Susan Haile, 49, Tega Cay, 5:11:58
Erick Ray, 32, Charlotte, 5:15:05
Patricia Guevara, 35, Charlotte, 5:16:39
Tracy Roop, 35, Charlotte, 5:17:10
Robert Maucher, 30, Charlotte, 5:19:35
Pamela Pulver, 46, Davidson, 5:20:47
Mary Jo Becker, 54, Charlotte, 5:21:23
Justin Lichty, 30, Charlotte, 5:22:23
Joshua Sheffler, 28, Indian Trail, 5:24:15
Tammy Proffit, 51, Davidson, 5:25:41
Sara Lee, 53, Hickory, 5:26:00
Mike Taylor, 37, Charlotte, 5:27:21
Larry Hunt, 34, Charlotte, 5:30:46
Laurel Reisen, 35, Charlotte, 5:30:53
Greta Morcos, 28, Fort Mill, 5:33:55
Erin Boyle, 27, Charlotte, 5:33:57
Allison Boyle, 24, Charlotte, 5:33:57
E.J. Rabell, 28, Charlotte, 5:34:10
Jill Seale, 49, Charlotte, 5:35:48
Brad Baldwin, 35, Charlotte, 5:36:34
Janice Sachs, 47, Charlotte, 5:37:33
Denine Woodrow, 45, Charlotte, 5:37:47
Nicole Carosella, 33, Charlotte, 5:38:23
Brian Wallace, 36, Charlotte, 5:40:26
Susan Neel, 46, Charlotte, 5:41:18
Gwen Romeo, 32, Charlotte, 5:42:25
Lauren Adams, 27, Charlotte, 5:43:43
Donna King, 53, Charlotte, 5:43:51
Genevieve Mezinskis, 37, Charlotte, 5:44:04
Brandi Adams, 30, Charlotte, 5:46:34
Kimberly Matone, 39, Charlotte, 5:48:11
Harry Emerson, 57, Rock Hill, 5:49:17
Michelle Mazzulo, 50, Matthews, 5:49:38
Alecia Taylor, 27, Charlotte, 5:52:28
Paula Segura De Cortina, 42, Charlotte, 5:52:30
John Keane, 57, Charlotte, 5:52:33
Emily Keane, 22, Charlotte, 5:52:34
Mauro Coruzzi, 46, Charlotte, 5:53:41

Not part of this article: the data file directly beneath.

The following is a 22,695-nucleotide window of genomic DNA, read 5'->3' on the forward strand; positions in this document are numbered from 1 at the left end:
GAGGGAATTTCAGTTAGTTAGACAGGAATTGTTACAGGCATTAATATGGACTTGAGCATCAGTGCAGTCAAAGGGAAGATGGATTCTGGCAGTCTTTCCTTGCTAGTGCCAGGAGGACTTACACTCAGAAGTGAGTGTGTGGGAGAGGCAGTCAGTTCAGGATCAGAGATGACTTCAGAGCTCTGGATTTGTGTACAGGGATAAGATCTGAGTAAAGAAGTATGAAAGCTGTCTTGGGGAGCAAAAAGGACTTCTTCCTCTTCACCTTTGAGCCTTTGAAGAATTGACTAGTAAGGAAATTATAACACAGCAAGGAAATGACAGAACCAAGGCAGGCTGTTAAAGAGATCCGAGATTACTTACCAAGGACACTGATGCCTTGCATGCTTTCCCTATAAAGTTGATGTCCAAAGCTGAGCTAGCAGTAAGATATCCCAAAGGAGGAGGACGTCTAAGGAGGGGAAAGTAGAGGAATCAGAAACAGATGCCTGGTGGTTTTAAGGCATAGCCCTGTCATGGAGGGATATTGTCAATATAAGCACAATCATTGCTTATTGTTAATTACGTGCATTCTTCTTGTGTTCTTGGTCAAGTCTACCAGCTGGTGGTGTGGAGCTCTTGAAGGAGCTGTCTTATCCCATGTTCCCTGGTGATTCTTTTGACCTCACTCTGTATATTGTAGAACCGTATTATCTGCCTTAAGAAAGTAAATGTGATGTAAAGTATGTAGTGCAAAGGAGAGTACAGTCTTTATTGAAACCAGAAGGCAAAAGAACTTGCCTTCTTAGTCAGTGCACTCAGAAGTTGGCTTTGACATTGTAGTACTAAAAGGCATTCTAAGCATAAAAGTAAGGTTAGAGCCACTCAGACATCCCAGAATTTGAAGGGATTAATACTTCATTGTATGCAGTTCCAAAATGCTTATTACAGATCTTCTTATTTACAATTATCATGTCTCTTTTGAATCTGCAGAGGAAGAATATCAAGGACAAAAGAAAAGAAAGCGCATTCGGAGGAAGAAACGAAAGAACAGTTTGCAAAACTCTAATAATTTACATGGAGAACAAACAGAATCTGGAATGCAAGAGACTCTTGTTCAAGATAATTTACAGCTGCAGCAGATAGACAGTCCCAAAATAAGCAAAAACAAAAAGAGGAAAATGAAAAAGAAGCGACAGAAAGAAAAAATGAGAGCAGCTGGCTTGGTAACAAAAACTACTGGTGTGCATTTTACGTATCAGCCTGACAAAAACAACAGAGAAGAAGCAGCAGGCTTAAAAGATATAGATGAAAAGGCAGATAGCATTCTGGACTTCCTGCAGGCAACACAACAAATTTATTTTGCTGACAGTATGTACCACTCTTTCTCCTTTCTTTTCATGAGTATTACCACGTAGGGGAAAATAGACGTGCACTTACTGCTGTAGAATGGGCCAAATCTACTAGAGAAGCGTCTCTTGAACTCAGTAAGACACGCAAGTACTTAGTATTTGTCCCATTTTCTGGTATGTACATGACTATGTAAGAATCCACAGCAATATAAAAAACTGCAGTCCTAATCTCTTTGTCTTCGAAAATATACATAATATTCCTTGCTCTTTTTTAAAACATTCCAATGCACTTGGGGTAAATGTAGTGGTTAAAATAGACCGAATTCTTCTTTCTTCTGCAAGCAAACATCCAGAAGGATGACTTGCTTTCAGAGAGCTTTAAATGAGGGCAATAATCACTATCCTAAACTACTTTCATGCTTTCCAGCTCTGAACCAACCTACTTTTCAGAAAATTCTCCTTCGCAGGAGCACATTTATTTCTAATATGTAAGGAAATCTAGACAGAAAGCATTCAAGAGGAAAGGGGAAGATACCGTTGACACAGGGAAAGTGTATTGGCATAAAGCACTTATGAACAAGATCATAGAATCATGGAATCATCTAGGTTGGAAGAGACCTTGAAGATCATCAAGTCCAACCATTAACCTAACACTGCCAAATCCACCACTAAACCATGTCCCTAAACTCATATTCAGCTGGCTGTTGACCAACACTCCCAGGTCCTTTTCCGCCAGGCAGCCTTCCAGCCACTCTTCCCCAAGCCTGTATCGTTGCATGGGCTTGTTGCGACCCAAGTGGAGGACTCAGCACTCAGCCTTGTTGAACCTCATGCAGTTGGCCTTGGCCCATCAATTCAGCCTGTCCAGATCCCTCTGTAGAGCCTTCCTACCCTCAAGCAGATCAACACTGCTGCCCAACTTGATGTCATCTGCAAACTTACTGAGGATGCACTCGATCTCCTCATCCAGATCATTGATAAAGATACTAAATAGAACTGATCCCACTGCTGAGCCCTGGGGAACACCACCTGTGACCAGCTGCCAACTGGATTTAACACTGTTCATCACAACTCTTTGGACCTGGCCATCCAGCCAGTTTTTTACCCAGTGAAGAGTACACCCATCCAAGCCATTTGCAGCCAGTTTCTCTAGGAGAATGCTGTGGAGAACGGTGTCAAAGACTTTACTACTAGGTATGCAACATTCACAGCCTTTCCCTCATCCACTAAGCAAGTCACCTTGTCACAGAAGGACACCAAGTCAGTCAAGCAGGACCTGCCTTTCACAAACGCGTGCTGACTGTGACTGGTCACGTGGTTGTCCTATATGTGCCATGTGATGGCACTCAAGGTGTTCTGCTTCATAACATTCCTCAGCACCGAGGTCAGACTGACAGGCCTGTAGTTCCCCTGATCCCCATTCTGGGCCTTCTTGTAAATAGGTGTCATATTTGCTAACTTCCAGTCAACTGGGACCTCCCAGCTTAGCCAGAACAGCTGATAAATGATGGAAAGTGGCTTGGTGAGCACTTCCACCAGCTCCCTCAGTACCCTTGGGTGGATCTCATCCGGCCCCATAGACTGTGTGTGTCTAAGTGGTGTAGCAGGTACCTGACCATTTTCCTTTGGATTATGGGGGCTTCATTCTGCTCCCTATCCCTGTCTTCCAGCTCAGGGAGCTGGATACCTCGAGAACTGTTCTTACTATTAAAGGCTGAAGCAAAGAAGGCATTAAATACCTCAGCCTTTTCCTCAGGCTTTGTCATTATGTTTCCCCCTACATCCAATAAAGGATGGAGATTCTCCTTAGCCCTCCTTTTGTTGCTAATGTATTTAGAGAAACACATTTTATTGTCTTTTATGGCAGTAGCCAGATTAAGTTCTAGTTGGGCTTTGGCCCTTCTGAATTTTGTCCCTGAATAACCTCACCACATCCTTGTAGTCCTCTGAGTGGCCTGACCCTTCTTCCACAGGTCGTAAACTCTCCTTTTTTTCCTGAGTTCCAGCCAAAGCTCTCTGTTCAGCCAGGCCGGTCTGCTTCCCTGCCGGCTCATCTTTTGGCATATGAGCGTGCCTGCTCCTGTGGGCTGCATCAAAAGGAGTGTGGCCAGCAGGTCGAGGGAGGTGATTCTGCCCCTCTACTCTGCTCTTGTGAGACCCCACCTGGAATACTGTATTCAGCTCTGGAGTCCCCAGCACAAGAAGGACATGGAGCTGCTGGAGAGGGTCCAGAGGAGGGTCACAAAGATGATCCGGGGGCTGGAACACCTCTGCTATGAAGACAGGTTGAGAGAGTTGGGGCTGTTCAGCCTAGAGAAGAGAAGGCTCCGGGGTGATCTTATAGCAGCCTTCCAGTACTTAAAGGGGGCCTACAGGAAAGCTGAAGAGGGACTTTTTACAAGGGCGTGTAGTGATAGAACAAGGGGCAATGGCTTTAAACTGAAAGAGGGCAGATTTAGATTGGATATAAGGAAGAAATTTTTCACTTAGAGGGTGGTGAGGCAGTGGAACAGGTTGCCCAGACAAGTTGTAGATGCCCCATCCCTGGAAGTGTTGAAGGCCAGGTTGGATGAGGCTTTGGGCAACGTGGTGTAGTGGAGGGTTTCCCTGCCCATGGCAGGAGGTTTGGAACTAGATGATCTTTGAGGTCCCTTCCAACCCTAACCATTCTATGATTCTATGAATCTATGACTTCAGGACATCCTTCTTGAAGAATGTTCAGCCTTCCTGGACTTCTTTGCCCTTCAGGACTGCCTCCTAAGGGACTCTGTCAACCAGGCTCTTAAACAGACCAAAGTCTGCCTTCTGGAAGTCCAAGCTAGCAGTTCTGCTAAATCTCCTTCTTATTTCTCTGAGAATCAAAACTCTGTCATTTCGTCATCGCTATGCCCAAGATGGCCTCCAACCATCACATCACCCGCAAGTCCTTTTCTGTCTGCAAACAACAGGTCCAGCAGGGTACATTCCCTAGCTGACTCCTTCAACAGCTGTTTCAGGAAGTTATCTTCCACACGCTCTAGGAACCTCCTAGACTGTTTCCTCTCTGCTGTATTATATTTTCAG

Laura Alizzi, 37, Mount Holly, 5:57:18
Charles Sparks, 39, Charlotte, 5:58:52
Emily Kronemeyer, 30, Charlotte, 6:02:52
Adrienne Dillard, 37, York, 6:03:17
Brian Caldwell, 47, Weddington, 6:03:37
Dennis Coruzzi, 44, Charlotte, 6:04:11
Amy Moore, 39, Charlotte, 6:05:31
Tim Golden, 39, Charlotte, 6:08:18
Shantel Wiley, 29, Tega Cay, 6:10:28
Basil Lyberg, 33, Charlotte, 6:13:03
Matthew Deiger, 39, Charlotte, 6:16:49
Maurice Hikes, 39, Huntersville, 6:20:19
Candice Broadie, 45, Charlotte, 6:29:59
Krystin Jacobs, 39, Charlotte, 6:32:06
Tom Sullivan, 47, Harrisburg, 6:37:01
Thursday, October 7, 2010
It’s easy to forget that Kelly Fillnow is the best female triathlete in Charlotte.
If you’ve run with her, you forget because you’re usually too busy answering a question she’s asked you about your job or your family or your own personal running goals to remember the fact that she’s done a half Ironman in 4:25:39 and a full 140.6 in 10:16:12. (To put this in perspective for non-triathletes, these times are somewhat akin to coming in under your Boston qualifying mark –- by half an hour.) She genuinely seems more interested in YOU, refreshing considering so many elite athletes often seem so wrapped up in their own accomplishments.